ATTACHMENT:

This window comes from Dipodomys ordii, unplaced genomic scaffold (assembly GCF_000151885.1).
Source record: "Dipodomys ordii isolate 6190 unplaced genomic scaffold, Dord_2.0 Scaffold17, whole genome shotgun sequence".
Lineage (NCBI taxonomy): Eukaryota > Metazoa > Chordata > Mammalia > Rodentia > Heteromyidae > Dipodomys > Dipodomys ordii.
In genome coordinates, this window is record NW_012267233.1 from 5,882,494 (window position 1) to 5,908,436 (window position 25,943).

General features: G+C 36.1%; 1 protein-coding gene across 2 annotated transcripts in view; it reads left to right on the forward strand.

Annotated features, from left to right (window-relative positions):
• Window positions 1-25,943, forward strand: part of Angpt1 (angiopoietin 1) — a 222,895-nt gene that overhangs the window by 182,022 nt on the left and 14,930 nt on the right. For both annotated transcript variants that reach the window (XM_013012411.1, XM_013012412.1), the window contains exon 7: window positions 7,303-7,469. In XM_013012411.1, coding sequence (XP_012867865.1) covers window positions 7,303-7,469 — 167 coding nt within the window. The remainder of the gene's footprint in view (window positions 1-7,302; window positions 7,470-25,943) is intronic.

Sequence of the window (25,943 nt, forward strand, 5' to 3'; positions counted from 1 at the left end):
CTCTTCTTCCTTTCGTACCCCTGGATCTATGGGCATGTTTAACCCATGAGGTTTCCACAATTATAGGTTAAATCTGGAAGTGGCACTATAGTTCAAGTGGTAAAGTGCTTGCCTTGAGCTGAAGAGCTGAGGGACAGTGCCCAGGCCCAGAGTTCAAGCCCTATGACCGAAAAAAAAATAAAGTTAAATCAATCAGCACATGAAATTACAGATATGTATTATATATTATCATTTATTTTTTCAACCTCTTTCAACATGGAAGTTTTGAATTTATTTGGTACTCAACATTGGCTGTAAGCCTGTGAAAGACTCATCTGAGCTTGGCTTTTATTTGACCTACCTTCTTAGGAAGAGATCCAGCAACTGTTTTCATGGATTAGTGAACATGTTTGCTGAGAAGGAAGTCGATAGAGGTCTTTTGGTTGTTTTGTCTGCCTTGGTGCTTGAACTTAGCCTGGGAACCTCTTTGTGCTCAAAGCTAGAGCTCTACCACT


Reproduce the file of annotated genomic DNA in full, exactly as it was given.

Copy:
This window comes from Dipodomys ordii, unplaced genomic scaffold (assembly GCF_000151885.1).
Source record: "Dipodomys ordii isolate 6190 unplaced genomic scaffold, Dord_2.0 Scaffold17, whole genome shotgun sequence".
Lineage (NCBI taxonomy): Eukaryota > Metazoa > Chordata > Mammalia > Rodentia > Heteromyidae > Dipodomys > Dipodomys ordii.
In genome coordinates, this window is record NW_012267233.1 from 5,882,494 (window position 1) to 5,908,436 (window position 25,943).

General features: G+C 36.1%; 1 protein-coding gene across 2 annotated transcripts in view; it reads left to right on the forward strand.

Annotated features, from left to right (window-relative positions):
• Window positions 1-25,943, forward strand: part of Angpt1 (angiopoietin 1) — a 222,895-nt gene that overhangs the window by 182,022 nt on the left and 14,930 nt on the right. For both annotated transcript variants that reach the window (XM_013012411.1, XM_013012412.1), the window contains exon 7: window positions 7,303-7,469. In XM_013012411.1, coding sequence (XP_012867865.1) covers window positions 7,303-7,469 — 167 coding nt within the window. The remainder of the gene's footprint in view (window positions 1-7,302; window positions 7,470-25,943) is intronic.

Sequence of the window (25,943 nt, forward strand, 5' to 3'; positions counted from 1 at the left end):
CTCTTCTTCCTTTCGTACCCCTGGATCTATGGGCATGTTTAACCCATGAGGTTTCCACAATTATAGGTTAAATCTGGAAGTGGCACTATAGTTCAAGTGGTAAAGTGCTTGCCTTGAGCTGAAGAGCTGAGGGACAGTGCCCAGGCCCAGAGTTCAAGCCCTATGACCGAAAAAAAAATAAAGTTAAATCAATCAGCACATGAAATTACAGATATGTATTATATATTATCATTTATTTTTTCAACCTCTTTCAACATGGAAGTTTTGAATTTATTTGGTACTCAACATTGGCTGTAAGCCTGTGAAAGACTCATCTGAGCTTGGCTTTTATTTGACCTACCTTCTTAGGAAGAGATCCAGCAACTGTTTTCATGGATTAGTGAACATGTTTGCTGAGAAGGAAGTCGATAGAGGTCTTTTGGTTGTTTTGTCTGCCTTGGTGCTTGAACTTAGCCTGGGAACCTCTTTGTGCTCAAAGCTAGAGCTCTACCACT